A new way to boost red blood cell numbers

January 10, 2008

A common treatment for anemia — a deficiency in red blood cells (rbcs) caused by their insufficient production, excessive destruction, or excessive loss — is administration of recombinant erythropoietin (Epo), a hormone that stimulates the production of rbc precursors by the bone marrow.

Unfortunately, many patients with anemia do not respond to treatment with Epo. However, a new study in mice, by Anne Angelillo-Scherrer and her colleagues at the University Hospital Center and University of Lausanne, Switzerland, has indicated that the protein Gas6 might augment or replace Epo in the treatment of patients who are hyporesponsive or resistant to Epo, respectively.

It was shown that following treatment with Epo, mouse rbc precursors released Gas6, which increased cell signaling in response to Epo treatment. In addition, mice deficient in Gas6 had decreased sensitivity to Epo and a reduced ability to recover from anemia. Administration of Gas6, either alone or in combination with Epo, was successful at treating both chronic and acute anemia in mice.

The authors therefore concluded that Gas6 has a role in rbc formation and might have valuable therapeutic potential for the treatment of individuals with anemia who fail to respond to treatment with Epo.

Source: Journal of Clinical Investigation

Explore further: Scientists test potential new way to treat anemia

Related Stories

Scientists test potential new way to treat anemia

April 11, 2018
Treatment of anemia caused by chronic kidney disease or other diseases often requires repeated—and costly—injections or infusions of an artificial form of the hormone erythropoietin (EPO), which stimulates production ...

Repurposed anti-cholesterol drug could improve treatment-resistant anemias

May 11, 2015
Each year, between 25 and 35 children in the United States and Canada are diagnosed with an inherited bone marrow failure syndrome called Diamond Blackfan anemia (DBA), according to the US Centers for Disease Control and ...

Study reveals why cancer anemia treatment leads to tumor growth

October 15, 2015
Scientists have shown why a drug widely used to treat chemotherapy-induced anemia in ovarian and breast cancer patients also may shorten survival times in some patients by inadvertently stimulating tumor growth.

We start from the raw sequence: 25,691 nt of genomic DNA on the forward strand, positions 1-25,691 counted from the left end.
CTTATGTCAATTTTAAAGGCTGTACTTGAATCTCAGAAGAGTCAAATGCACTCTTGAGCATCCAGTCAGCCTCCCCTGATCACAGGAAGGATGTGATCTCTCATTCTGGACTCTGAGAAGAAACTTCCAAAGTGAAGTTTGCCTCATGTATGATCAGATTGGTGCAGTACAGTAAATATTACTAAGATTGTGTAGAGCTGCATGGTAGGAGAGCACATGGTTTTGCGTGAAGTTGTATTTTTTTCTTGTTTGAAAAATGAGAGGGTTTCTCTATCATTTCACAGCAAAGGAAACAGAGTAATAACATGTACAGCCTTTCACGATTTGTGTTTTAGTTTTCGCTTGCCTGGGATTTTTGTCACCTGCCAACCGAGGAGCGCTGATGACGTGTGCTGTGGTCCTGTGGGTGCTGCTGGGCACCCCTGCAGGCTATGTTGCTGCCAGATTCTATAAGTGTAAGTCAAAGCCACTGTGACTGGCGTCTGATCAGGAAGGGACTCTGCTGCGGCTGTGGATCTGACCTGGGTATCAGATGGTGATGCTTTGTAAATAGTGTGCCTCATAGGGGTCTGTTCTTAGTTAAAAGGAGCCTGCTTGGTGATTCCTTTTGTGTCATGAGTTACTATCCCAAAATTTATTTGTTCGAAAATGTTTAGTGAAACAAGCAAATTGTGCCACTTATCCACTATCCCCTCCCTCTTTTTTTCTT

Scientists identify potential drug target for treatment-resistant anemias

June 9, 2013
Researchers at Whitehead Institute have identified a protein that is the target of glucocorticoids, the drugs that are used to increase red blood cell production in patients with certain types of anemia, including those resulting ...

Human stem cells used to cure renal anemia in mice

September 28, 2017
(Medical Xpress)—A team of researchers with Kyoto University and Kagawa University, both in Japan, has cured renal anemia in mice by injecting them with treated human stem cells. In their paper published in Science Translational ...

Novel RNAi-based therapy for anemia stimulates liver to produce EPO

October 16, 2014
To treat the debilitating anemia associated with reduced erythropoietin (EPO) production by the kidneys in chronic renal disease, patients are often given recombinant human EPO to increase hemoglobin levels. But that treatment ...

Recommended for you

Space-like gravity weakens biochemical signals in muscle formation

May 23, 2018
Astronauts go through many physiological changes during their time in spaceflight, including lower muscle mass and slower muscle development. Similar symptoms can occur in the muscles of people on Earth's surface, too. In ...

Deep space radiation treatment reboots brain's immune system

May 21, 2018
Planning a trip to Mars? You'll want to remember your anti-radiation pills.

Hotter bodies fight infections and tumours better—researchers show how

May 21, 2018
The hotter our body temperature, the more our bodies speed up a key defence system that fights against tumours, wounds or infections, new research by a multidisciplinary team of mathematicians and biologists from the Universities ...

Receptor proteins that respond to nicotine may help fat cells burn energy

May 21, 2018
The same proteins that moderate nicotine dependence in the brain may be involved in regulating metabolism by acting directly on certain types of fat cells, new research from the University of Michigan Life Sciences Institute ...

Atomic-level study reveals why rare disorder causes sudden paralysis

May 21, 2018
A rare genetic disorder in which people are suddenly overcome with profound muscle weakness is caused by a hole in a membrane protein that allows sodium ions to leak across cell membranes, researchers at the University of ...

New era for blood transfusions through genome sequencing

May 18, 2018
Most people are familiar with A, B, AB and O blood types, but there are hundreds of additional blood group "antigens" on red blood cells—substances that can trigger the body's immune response—that differ from person to ...

0 comments

Please sign in to add a comment. Registration is free, and takes less than a minute. Read more

Click here to reset your password.
Sign in to get notified via email when new comments are made.